If you can get your puppy focused on a range of toys – whatever you offer – then work on getting your puppy focused on you AND the toy; not simply winning the toy and taking it away.  You can go back through this blog of Lyra’s development and see plenty of examples of how to do that. To test this, ask your puppy to do simple behaviors while holding the toy; if you get the behavior then play with the puppy. You then know that you MATTER; owning the toy in not enough for your dog – good for you!

I think the main reason trainers lose their puppy’s play drive is because they get tired of working hard….food is so easy compared to toys, and it works so well.  But this is a short term perspective wtih long term costs.  Over the long run, you want a balanced dog, or one slightly heavier on the toy interest.  Be prepared to invest yourself in the process. You’ll have to run, wrestle, play, laugh and interact – in a very real manner – if you want your puppy to learn to focus on the package of interaction which!

Lyra 5.5 months – play as ????

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Playing with a mouthy puppy is different than playing with an adult, and takes a fair amount of trial and error to figure out what works best.

I don’t get upset with Lyra for biting when we play; I simply stop moving and wait for her to let go.  At this point, she tends to go for my jacket.

I’ve learned that if I keep my hands open and push the sides of her muzzle while she is in between my legs, she is the less likely to bite than when she is facing me.  This lasts for about ten seconds at the most, after which she gets too wound up and the teeth start flashing.  When Lyra was a very small puppy, she was good for no more than three seconds before the teeth came out, so we’re heading in the right direction.

My end goal is personal play with me rather than toy play, but this will take time and lots of practice to get there.  What I am looking for now is happy, interactive engagement.  I want her looking up at my face and interacting with me as much as possible, whether or not one of us is holding a toy.   To get this, I use unusual noises, clapping and body movement.  I also use the movement of the toy or food – this will keep her engaged in the game for a  greater length of time than I could get with personal play alone.  My experience is that if you play silently, most dogs will focus on the toy over the total interaction, so talking, clapping, and praising are really important right now.  If your goal is to improve your dog’s toy play, you might find that playing silently is a better choice for you, at least initially.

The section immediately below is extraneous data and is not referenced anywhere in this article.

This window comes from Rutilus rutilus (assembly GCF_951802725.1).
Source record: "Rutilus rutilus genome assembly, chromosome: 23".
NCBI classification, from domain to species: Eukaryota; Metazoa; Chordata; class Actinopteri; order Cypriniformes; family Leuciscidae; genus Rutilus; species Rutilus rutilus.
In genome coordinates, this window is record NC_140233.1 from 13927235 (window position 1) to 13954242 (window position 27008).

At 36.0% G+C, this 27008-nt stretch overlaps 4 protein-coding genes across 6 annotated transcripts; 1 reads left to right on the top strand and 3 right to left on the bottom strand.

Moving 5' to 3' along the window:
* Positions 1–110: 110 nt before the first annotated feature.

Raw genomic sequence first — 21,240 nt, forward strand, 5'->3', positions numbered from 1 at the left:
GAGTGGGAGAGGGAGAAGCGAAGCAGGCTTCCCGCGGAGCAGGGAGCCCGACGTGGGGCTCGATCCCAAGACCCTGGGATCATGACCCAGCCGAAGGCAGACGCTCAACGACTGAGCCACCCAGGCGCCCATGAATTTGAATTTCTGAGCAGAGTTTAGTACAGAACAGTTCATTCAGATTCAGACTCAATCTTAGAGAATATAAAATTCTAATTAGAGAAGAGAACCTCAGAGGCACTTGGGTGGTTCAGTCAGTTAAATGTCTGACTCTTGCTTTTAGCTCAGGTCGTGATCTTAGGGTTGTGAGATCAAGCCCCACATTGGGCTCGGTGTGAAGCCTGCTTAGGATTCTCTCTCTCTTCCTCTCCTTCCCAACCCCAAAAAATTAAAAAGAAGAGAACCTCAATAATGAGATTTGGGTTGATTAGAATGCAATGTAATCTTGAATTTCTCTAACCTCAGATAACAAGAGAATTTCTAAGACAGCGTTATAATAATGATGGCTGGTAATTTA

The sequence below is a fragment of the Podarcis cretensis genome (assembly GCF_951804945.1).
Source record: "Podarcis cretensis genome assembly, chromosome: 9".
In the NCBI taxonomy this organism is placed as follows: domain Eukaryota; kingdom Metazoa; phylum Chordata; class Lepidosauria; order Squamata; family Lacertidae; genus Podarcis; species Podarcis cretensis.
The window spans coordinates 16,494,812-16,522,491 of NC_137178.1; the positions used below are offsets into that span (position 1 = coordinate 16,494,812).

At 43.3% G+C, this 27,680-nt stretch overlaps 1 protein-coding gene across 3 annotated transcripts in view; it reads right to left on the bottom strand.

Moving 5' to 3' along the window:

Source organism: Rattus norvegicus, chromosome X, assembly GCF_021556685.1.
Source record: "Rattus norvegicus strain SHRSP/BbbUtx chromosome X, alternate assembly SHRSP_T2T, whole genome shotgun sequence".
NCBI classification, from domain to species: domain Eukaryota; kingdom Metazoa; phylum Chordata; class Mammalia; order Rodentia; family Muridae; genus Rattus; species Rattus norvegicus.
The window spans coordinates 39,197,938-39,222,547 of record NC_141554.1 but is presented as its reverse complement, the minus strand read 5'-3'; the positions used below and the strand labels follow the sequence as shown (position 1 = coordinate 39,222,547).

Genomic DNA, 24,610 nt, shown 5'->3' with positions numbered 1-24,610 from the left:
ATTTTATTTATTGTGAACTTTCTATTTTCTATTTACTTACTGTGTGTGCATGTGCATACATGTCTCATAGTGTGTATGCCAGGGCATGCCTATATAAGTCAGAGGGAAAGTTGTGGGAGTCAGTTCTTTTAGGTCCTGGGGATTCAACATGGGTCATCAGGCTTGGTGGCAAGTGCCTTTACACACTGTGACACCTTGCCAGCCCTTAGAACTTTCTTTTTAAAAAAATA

To help Lyra focus on the total interaction rather than the toy, I alternate between playing tug with the toy, playing with her while she holds a toy in her mouth, and playing directly without a toy.  The toy normally winds her up and leads to biting, so sometimes I’ll work her for a food reward before trying personal play.  Regardless of what I am using, I encourage her to focus on my face, hands and movement.

Lyra is starting to put some of her energy into leaping and running instead of biting – small bits of improvement over time.  Leaping and running are normally how we start our training sessions.

I have included two videos.  In the first video, Lyra is being trained in the morning when she is in a relatively good mood.  Because she is “giving” to me, I don’t do a lot of chase games; I opt for more personal interaction and toy play.

This second video was taken in the afternoon; it appears that Lyra simply wanted to nap.  This is not unusual for her – she has to grow older and develop her drive on her own schedule.  To offset her quiet behavior, I’m doing more running away chase games.

I cannot know what her adult personal play style will be.  I know that when Lyra plays with my other dogs, her preference is to wrestle and bite, and I hope to redirect that behavior into opposition reflex.  I also see some chase games, depending on who she is playing with, so maybe that interest will become  jumping up in their air and other activities that allow her to use her body.  She has too few skills to know how she’ll feel about games that involve personal contests between the two of us.   ‘

Lyra does like personal “hands on” contact in the house (petting, thumping, hugging, etc.), and I hope that I’ll find a way to incorporate that interest.  Maybe I’ll end up with a combination of jumping at my hands, direct physical contact against my body from the front or side, chasing me, pushing her muzzle or neck, and thumping on her sides and chest.  She might also get to the point where  she grabs my hands but does not bite down.

This is the last in my play series of blogs.  Now I would very much like to hear from other people who practice personal play.  How do you play with your dog?  What response are you looking for?  Can you take this behavior into the ring as a reward, or modify it somehow?  If you have a personal play style that really works for you, I’d love to see comments and video responses that demonstrate what you are doing.  Or if you have thoughts about other reasons that dogs play besides love of physical interaction, movement or contest, I’d love to hear about it – maybe that can lead to new games and a better understanding of how to interact positively with our performance dogs.   I’m looking forward to your replies!

Juno – play as movement

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Juno’s style of play is yet again different from Cisu or Raika; her style incorporates elements of each of the other dogs.